Phytoplankton dynamics in the Gulf of Mexico: A satellite perspective

Greg Silsbe1, Nazanin Chaichitehrani1 and Victoria Coles2, (1)University of Maryland Center for Environmental Science Horn Point Laboratory, Cambridge, United States, (2)University of Maryland Center for Environmental Science, Horn Point Laboratory, Cambridge, MD, United States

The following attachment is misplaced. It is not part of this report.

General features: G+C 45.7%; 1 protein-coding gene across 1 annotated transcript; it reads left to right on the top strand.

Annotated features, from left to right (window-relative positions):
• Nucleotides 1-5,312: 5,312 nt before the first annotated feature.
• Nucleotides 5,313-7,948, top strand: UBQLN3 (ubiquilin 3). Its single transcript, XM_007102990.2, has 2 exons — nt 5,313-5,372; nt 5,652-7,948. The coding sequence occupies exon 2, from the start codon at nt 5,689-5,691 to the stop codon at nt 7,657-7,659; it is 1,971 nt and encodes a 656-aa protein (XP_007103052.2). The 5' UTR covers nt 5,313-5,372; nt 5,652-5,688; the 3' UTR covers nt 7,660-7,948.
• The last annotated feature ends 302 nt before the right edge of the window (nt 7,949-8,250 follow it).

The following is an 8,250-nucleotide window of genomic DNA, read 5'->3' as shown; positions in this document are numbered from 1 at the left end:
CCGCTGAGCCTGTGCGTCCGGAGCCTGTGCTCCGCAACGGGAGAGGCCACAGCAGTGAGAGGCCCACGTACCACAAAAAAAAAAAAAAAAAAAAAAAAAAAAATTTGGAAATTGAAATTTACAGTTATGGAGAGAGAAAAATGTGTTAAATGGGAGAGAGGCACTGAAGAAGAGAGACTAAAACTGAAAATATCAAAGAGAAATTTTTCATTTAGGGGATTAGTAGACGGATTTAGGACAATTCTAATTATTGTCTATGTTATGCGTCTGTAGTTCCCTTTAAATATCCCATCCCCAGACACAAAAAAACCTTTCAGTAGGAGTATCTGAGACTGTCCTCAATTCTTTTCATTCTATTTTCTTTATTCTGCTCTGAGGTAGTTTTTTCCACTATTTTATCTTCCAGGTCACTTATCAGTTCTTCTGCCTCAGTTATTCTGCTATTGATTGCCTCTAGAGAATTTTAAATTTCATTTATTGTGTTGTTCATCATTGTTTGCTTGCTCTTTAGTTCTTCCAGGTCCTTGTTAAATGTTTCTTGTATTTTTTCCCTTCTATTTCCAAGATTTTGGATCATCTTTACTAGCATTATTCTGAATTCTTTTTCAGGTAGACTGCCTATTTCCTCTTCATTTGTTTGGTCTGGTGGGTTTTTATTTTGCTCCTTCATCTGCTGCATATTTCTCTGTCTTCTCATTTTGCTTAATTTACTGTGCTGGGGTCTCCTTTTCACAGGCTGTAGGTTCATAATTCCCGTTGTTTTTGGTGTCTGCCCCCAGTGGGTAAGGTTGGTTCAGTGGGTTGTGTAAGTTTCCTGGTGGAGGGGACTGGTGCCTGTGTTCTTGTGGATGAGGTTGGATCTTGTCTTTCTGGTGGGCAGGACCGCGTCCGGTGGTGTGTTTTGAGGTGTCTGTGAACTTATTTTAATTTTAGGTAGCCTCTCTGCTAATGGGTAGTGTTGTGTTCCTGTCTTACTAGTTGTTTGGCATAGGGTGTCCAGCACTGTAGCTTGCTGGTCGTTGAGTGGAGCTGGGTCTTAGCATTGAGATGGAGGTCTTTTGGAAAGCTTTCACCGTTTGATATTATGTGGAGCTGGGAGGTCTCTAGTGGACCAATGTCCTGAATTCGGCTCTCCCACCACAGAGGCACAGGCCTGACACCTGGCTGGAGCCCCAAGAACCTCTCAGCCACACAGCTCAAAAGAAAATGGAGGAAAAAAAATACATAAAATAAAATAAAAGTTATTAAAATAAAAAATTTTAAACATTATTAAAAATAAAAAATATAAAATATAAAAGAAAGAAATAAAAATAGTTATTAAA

Remotely-sensed optical, thermal, and altimetry data have significantly advanced our understanding of biological and physical processes in the Gulf of Mexico. Of particular note synoptic satellite data have established the importance of mesoscale fronts and eddies on governing phytoplankton dynamics, and have also provided a metric to examine long term trends. This research provides a comprehensive analysis of the Gulf’s satellite record (1998-present) by exploiting the most recent improvements in satellite algorithms including phytoplankton size class membership (Muow et al. 2019), absorption-based net primary productivity (NPP, Silsbe et al., 2016), phytoplankton carbon biomass (Graff et al., 2015), and changes in phytoplankton biomass (Behrenfeld, 2010; Behrenfeld and Boss 2014). Amongst the most prominent long term trends, this analysis shows a statistically significant decline in NPP in the offshore waters (maximum depth > 200 m) of the Gulf beginning around 2010. This decline is (surprisingly) independent of long term changes in chlorophyll a, and instead is largely driven by diminishing phytoplankton absorption per unit chlorophyll. We then extend our analysis to investigate and contrast phytoplankton growth and loss rates in cyclonic and anti-cyclonic eddies, and briefly discuss our findings within the context of food web models.